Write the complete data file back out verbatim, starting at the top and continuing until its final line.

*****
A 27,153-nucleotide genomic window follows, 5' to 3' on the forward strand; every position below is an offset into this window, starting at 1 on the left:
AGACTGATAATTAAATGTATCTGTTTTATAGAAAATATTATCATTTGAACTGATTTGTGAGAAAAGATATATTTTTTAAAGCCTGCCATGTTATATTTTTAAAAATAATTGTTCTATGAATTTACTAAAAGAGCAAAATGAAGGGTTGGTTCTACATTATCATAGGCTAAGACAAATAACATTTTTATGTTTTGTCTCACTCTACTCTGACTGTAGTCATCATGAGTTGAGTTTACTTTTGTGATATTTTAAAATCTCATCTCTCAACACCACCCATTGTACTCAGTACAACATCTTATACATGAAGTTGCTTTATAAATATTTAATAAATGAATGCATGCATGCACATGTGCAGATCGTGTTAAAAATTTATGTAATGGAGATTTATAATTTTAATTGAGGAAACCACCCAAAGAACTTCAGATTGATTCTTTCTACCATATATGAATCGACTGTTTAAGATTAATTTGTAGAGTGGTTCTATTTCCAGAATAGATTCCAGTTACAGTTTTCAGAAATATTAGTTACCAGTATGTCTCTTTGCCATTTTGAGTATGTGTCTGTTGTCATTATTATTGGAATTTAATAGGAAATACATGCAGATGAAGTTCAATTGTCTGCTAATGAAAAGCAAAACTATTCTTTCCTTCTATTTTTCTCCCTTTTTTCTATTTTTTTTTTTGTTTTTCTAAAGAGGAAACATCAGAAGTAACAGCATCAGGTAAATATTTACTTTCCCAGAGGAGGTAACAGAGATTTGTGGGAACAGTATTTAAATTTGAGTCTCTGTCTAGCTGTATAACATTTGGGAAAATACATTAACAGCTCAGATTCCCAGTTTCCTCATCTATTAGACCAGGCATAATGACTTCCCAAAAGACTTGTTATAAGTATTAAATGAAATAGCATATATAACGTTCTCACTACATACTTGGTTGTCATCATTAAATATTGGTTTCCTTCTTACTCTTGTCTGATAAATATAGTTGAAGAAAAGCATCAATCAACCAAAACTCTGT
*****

A 27,153-nucleotide genomic window follows, 5' to 3' on the forward strand; every position below is an offset into this window, starting at 1 on the left:
AGACTGATAATTAAATGTATCTGTTTTATAGAAAATATTATCATTTGAACTGATTTGTGAGAAAAGATATATTTTTTAAAGCCTGCCATGTTATATTTTTAAAAATAATTGTTCTATGAATTTACTAAAAGAGCAAAATGAAGGGTTGGTTCTACATTATCATAGGCTAAGACAAATAACATTTTTATGTTTTGTCTCACTCTACTCTGACTGTAGTCATCATGAGTTGAGTTTACTTTTGTGATATTTTAAAATCTCATCTCTCAACACCACCCATTGTACTCAGTACAACATCTTATACATGAAGTTGCTTTATAAATATTTAATAAATGAATGCATGCATGCACATGTGCAGATCGTGTTAAAAATTTATGTAATGGAGATTTATAATTTTAATTGAGGAAACCACCCAAAGAACTTCAGATTGATTCTTTCTACCATATATGAATCGACTGTTTAAGATTAATTTGTAGAGTGGTTCTATTTCCAGAATAGATTCCAGTTACAGTTTTCAGAAATATTAGTTACCAGTATGTCTCTTTGCCATTTTGAGTATGTGTCTGTTGTCATTATTATTGGAATTTAATAGGAAATACATGCAGATGAAGTTCAATTGTCTGCTAATGAAAAGCAAAACTATTCTTTCCTTCTATTTTTCTCCCTTTTTTCTATTTTTTTTTTTGTTTTTCTAAAGAGGAAACATCAGAAGTAACAGCATCAGGTAAATATTTACTTTCCCAGAGGAGGTAACAGAGATTTGTGGGAACAGTATTTAAATTTGAGTCTCTGTCTAGCTGTATAACATTTGGGAAAATACATTAACAGCTCAGATTCCCAGTTTCCTCATCTATTAGACCAGGCATAATGACTTCCCAAAAGACTTGTTATAAGTATTAAATGAAATAGCATATATAACGTTCTCACTACATACTTGGTTGTCATCATTAAATATTGGTTTCCTTCTTACTCTTGTCTGATAAATATAGTTGAAGAAAAGCATCAATCAACCAAAACTCTGT